There’s nothing quite like the feeling of owning a car. These machines are a prime example of what we’re capable of building and that in itself is incredibly manly. Imagine driving across the country with the top down and the sun in your face, a feeling of utter freedom as you feel the engine vibrations intensify with every bit of pressure you add to the accelerator pedal.
Then there are the less exciting parts about owning a car. There are things like car maintenance, taxes, traffic laws, and depending on how you acquired your car, you might even have to worry about paying off a loan. Neglecting any of these things can cost you your car. But nothing hurts more than losing a perfectly good car. That’s the result when you’re unable to pay off your auto title loan.
The allure of auto title loans is that they are essentially quick cash, and lenders don’t even check your credit history. However, the catch is that auto title loans often have higher interest rates and (repeating for emphasis) if you default on your payments, you’re going to lose your car to the lender.
So, how exactly do you avoid that?
Borrowing More Than You Need
When you have multiple cars, it can be tempting to use the most expensive car for your auto title loan so that you’re able to borrow more money. In this instance, more money isn’t necessarily better. Because auto title loans have higher interest rates, the bigger the amount, the more difficult it’s going to be to pay off the loan. You could end up losing your most valuable vehicle.
Choosing The Wrong Private Lender
As with any transaction, you need to be able to research who you’re transacting with. You need to ensure that you’re transacting with licensed title lenders, and that they must be stable and they should have good ratings with the Better Business Bureau. They should also have good rates. This company that provides auto title loans in Bakersfield is a good example of a reliable private lender.
Not Reading The Fine Print
This should be common practice with any document that you need to sign, but unfortunately too many people simply skim over the fine print. The problem here is that this is where the most important details are found: when you should pay, how much you should pay, and for how long should you regularly pay the amount.
Renewing The Contract
Many guides will say that if you’re unable to make payments on time, you may simply renegotiate your contract as opposed to relinquishing your car. While it’s true that this is the lesser of two evils, you shouldn’t bank on it because it merely delays the problem rather than solves it. Defaulting on a payment is a situation that you should avoid at all costs. If your plan is to renew your contract, you might as well not apply for a title loan at all.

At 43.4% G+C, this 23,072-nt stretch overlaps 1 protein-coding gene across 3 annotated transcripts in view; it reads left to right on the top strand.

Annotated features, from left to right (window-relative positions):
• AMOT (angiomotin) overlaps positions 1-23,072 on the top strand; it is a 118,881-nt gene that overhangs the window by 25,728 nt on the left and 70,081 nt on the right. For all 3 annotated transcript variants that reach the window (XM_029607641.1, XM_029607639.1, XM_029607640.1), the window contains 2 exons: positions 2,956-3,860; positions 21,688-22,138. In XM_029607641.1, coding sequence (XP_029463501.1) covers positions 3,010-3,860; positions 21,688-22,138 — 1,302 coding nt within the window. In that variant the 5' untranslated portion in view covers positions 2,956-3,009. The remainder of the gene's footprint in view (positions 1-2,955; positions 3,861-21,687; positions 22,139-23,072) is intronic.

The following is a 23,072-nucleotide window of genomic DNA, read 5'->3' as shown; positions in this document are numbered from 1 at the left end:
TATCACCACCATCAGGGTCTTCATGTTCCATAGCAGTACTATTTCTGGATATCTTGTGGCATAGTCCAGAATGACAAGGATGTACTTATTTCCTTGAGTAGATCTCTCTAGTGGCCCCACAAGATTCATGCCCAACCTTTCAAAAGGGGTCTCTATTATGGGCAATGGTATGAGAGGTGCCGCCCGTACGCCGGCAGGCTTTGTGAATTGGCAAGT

Not Understanding Balloon Payments
When I was shopping for my first car that was truly "mine", the sales guy asked how much I could afford. He wasn't asking for the total price of the vehicle but instead, how much I wanted to pay per month. He told me that pretty much anything on the lot I could have and they could make the monthly payments fit any budget. That was true ... sorta. By looking only at the monthly payment it puts a lot of pressure on both the down payment and the final payment. That final payment also known as a balloon payment can be a shock forcing you to re-finance or pay a huge amount at the end. There's nothing sinister about that ... as long as you know what to expect ahead of time!
Not Calculating the Total Amount That The Loan Payments Will Be
In any loan situation, you know that the total payments will be more than the amount actually borrowed. Interest and other fees can add up significantly. However, before pulling the trigger on your new car loan, make sure to take a look at the principle and also the total cost of all associated interest and required fees over the course of the loan. While this shouldn't be a deal killer, it is important that while paying it off you consider the payments for what they are and not simply looking at your car as "$300 per month".
While this may not help you save money on the current agreement - except maybe by paying it off early - it will be a good reminder for future loans. Better credit history can save you hundreds or even thousands of dollars so treat this one as a stepping stone to something better in the future!